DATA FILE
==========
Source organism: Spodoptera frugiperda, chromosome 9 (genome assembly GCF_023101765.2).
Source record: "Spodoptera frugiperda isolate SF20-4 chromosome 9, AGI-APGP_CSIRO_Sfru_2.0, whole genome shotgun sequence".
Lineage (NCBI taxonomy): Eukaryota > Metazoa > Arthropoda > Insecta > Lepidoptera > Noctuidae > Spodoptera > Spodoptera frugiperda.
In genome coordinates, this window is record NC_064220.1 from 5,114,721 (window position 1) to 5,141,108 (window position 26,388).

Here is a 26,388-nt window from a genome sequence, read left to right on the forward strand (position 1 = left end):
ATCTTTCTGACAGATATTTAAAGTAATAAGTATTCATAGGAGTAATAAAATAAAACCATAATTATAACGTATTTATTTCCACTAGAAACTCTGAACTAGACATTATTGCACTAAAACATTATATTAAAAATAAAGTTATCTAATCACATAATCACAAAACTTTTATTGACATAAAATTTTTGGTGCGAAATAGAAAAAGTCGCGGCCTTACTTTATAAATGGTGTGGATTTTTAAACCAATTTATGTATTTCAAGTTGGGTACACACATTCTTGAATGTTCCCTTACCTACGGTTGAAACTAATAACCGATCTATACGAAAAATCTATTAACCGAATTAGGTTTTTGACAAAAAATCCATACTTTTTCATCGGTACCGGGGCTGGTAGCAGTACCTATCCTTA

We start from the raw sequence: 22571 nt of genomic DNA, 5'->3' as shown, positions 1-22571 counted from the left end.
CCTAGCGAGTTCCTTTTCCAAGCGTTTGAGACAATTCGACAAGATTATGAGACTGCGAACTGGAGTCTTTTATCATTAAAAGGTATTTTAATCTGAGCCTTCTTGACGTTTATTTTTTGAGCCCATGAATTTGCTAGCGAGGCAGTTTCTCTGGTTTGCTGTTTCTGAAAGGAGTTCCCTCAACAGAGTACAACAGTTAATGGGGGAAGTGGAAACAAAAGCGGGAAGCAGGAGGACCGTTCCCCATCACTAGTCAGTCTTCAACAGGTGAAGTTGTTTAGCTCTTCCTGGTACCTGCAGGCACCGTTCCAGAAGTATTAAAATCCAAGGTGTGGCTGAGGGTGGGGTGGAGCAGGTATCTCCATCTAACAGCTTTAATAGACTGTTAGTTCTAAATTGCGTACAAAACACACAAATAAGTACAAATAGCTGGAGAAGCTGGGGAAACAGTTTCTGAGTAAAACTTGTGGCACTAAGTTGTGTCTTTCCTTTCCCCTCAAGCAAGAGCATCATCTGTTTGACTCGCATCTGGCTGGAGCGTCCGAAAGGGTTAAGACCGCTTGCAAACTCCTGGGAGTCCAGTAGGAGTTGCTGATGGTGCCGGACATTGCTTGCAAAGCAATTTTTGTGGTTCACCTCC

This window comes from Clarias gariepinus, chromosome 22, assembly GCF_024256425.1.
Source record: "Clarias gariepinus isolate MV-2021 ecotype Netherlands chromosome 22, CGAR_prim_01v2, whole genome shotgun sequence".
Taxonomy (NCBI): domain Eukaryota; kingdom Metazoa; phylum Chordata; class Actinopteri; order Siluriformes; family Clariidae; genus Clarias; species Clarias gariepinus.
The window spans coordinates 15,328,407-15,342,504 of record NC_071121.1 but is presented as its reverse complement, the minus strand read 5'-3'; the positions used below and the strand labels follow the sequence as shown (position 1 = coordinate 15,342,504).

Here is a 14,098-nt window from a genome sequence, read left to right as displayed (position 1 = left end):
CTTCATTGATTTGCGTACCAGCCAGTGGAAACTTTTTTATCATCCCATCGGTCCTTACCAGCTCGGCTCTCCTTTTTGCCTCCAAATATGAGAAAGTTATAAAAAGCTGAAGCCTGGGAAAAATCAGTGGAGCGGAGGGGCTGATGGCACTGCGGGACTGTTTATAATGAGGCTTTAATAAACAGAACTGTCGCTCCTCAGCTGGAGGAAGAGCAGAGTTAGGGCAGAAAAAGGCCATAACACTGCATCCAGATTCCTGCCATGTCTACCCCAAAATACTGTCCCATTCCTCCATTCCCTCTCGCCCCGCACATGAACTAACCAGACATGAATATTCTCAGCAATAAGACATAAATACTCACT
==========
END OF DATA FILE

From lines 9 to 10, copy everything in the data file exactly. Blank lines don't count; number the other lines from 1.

This window comes from Clarias gariepinus, chromosome 22, assembly GCF_024256425.1.
Source record: "Clarias gariepinus isolate MV-2021 ecotype Netherlands chromosome 22, CGAR_prim_01v2, whole genome shotgun sequence".